These two chairs, produced about the same time in the Northeast, both take the ancient Greek klismos chair as their design source—as evidenced by the continuous curve of the back and seat and the splayed saber legs—but were made in very different ways. The Phyfe chair, part of a large dining set, is hand carved in expensive, imported mahogany. The Gragg chair (perhaps the earliest patented furniture design in the United States) incorporates parts made by steaming and bending wood, which streamlined the cost and speed of production. Gragg’s chair found some commercial success, but his innovations were not widely embraced by chairmakers or consumers. In the early days of industrialization, invention was not as readily accepted as it is today, when consumers line up to purchase the latest cell phone.
This text refers to these objects: ' 67.19.2; 72.14
- Maker: Samuel Gragg
- Medium: Bentwood (ash and maple)
- Dates: about 1808-1820
- Dimensions: Overall H.: 33 3/4 in. (85.7 cm) Other (W. (front seat rail)): 18 in. (45.7 cm) H. (to seat rail): 17 1/4 in. (43.8 cm) (show scale)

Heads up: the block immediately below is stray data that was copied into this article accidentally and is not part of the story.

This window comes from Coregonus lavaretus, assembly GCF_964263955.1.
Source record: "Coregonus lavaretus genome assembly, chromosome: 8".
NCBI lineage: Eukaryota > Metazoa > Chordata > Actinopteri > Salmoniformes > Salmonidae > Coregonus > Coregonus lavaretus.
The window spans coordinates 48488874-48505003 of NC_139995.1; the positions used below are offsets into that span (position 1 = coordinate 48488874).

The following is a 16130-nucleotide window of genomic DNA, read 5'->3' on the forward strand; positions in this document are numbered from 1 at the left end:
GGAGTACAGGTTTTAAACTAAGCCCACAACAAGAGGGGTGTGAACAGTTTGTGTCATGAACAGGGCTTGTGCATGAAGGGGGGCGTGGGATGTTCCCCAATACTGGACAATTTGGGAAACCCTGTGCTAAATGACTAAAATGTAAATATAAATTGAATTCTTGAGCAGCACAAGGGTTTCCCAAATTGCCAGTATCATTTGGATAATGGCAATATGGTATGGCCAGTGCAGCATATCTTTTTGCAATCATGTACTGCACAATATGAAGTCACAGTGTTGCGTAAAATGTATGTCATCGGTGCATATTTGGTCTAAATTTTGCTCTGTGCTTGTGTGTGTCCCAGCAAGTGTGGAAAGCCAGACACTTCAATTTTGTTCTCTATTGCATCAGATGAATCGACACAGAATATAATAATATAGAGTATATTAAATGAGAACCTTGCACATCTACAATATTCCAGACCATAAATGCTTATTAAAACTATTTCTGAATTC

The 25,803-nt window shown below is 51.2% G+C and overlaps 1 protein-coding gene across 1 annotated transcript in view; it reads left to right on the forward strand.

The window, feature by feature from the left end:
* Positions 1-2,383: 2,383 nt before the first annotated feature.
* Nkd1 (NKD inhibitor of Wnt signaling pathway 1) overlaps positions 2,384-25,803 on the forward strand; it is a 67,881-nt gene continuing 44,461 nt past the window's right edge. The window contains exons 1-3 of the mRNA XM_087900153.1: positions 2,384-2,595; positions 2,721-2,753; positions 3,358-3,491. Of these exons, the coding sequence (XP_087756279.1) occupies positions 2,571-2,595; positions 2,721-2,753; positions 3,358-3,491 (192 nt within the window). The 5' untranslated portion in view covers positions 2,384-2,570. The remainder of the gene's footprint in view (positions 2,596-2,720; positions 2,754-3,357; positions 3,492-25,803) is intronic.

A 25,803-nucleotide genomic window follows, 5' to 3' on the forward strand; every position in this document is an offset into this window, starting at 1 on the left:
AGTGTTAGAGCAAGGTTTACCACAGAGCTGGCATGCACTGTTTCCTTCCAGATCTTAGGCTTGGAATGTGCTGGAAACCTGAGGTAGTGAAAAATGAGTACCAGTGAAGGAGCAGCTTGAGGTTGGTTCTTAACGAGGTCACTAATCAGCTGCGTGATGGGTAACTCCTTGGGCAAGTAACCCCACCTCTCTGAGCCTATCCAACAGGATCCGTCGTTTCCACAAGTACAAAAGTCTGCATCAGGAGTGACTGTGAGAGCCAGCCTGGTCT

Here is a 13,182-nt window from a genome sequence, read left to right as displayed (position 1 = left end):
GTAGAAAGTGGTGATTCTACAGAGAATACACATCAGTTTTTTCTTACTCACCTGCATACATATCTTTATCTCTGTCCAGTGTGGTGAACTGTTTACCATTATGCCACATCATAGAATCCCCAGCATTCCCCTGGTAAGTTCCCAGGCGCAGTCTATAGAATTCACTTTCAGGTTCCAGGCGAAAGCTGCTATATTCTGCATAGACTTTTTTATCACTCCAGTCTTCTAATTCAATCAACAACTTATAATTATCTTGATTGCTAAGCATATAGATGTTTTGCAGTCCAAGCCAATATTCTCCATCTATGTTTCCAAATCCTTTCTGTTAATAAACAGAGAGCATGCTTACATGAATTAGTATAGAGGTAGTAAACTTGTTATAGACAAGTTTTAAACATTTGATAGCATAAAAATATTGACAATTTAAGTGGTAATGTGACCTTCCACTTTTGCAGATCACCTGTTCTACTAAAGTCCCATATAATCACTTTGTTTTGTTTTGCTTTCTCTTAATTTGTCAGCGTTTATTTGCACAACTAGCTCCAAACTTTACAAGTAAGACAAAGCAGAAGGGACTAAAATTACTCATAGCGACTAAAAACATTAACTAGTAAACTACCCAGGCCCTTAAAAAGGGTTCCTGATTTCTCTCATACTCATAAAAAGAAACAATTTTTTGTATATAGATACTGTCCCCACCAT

- Markings: Stamped: "S. GRAGG/ BOSTON" on bottom of rear seat rail; "PATENT" on bottom of front seat rail.
- Collections:Decorative Arts
- Museum Location: This item is not on view
- Accession Number: 72.14
- Credit Line: Gift of Mr. and Mrs. Charles Montgomery
- Rights Statement: Creative Commons-BY
- Caption: Samuel Gragg. Side Chair, about 1808-1820. Bentwood (ash and maple), Overall H.: 33 3/4 in. (85.7 cm). Brooklyn Museum, Gift of Mr. and Mrs. Charles Montgomery, 72.14. Creative Commons-BY
- Record Completeness: Good (65%)